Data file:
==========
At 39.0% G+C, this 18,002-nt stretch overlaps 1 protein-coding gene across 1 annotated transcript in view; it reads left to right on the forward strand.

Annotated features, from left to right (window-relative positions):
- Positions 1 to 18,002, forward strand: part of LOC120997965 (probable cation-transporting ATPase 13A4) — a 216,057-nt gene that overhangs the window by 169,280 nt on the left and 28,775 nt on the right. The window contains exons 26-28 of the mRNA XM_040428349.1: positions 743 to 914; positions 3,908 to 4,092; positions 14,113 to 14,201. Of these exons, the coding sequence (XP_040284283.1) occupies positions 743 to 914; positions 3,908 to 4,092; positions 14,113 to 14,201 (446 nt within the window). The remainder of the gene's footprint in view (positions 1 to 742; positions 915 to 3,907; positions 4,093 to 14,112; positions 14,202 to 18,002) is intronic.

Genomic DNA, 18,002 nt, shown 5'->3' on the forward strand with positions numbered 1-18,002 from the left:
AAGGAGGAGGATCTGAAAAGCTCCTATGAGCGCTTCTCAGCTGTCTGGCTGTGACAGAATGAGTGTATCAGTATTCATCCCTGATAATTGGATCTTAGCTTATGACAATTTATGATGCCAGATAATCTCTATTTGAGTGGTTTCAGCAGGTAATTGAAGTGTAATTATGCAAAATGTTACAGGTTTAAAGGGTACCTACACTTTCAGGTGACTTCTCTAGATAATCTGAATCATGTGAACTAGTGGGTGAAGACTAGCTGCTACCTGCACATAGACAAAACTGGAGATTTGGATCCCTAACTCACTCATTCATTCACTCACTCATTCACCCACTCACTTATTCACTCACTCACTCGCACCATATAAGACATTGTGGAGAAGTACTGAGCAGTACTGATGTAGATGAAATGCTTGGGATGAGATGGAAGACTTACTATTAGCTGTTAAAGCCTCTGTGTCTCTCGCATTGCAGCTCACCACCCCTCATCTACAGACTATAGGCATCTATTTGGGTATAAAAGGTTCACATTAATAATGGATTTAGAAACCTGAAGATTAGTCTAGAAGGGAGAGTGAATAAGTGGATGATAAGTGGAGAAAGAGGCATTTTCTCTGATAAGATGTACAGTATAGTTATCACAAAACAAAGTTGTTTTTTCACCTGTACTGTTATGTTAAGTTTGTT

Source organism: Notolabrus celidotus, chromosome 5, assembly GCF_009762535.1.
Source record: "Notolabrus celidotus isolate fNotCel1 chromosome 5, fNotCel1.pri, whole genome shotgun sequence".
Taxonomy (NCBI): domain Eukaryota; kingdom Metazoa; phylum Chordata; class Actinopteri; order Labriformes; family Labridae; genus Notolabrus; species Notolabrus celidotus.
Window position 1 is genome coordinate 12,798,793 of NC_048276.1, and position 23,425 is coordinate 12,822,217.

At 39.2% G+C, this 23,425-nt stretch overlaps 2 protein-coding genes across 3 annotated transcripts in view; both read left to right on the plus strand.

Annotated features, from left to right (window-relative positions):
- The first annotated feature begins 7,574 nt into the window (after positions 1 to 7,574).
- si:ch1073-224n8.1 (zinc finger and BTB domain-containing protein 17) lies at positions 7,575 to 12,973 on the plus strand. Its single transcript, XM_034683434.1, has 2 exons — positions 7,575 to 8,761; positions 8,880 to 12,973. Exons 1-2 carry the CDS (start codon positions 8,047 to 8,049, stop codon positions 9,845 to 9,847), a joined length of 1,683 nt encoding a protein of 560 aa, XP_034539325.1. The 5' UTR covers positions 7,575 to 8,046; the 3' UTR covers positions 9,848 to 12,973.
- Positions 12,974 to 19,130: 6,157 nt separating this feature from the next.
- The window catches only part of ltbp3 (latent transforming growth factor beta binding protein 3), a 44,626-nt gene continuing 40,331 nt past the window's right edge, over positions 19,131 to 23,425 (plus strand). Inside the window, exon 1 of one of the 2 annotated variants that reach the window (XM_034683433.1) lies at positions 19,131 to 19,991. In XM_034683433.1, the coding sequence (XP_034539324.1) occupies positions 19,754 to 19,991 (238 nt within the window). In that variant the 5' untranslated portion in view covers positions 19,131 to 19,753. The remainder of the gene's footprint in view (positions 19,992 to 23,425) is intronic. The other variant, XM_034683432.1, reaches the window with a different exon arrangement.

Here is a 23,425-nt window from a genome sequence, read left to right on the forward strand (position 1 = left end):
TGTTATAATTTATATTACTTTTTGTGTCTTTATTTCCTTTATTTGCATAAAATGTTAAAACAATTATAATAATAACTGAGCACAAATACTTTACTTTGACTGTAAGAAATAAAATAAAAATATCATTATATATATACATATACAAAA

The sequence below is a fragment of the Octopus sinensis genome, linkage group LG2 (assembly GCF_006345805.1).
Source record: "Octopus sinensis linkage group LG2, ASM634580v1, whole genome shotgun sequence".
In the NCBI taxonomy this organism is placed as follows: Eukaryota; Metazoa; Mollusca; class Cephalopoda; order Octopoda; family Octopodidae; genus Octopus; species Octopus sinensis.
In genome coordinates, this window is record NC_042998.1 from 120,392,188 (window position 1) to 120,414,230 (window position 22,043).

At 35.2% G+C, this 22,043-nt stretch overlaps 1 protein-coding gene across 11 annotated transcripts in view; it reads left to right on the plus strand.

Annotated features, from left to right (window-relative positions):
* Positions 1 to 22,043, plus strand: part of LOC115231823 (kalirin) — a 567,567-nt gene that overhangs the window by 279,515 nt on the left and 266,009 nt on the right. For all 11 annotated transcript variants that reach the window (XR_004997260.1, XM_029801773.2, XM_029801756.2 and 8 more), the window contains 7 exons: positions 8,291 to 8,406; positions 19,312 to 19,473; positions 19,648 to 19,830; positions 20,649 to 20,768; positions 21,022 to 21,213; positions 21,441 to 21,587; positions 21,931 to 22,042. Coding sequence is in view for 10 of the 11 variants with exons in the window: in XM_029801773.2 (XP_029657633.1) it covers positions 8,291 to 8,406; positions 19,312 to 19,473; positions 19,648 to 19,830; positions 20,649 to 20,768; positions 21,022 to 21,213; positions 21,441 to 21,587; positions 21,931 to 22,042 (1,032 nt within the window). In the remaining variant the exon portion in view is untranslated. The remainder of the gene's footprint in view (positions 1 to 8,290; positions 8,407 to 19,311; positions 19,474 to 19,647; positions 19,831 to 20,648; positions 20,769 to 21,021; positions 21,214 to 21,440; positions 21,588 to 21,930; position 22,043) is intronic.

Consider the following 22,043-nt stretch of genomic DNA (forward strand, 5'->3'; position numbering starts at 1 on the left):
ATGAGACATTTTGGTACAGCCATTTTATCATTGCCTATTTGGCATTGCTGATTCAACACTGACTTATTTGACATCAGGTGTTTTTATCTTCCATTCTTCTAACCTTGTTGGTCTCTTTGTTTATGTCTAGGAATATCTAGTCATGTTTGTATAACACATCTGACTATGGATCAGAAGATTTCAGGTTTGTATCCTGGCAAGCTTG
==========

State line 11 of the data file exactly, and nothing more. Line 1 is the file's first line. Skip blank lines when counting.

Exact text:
Annotated features, from left to right (window-relative positions):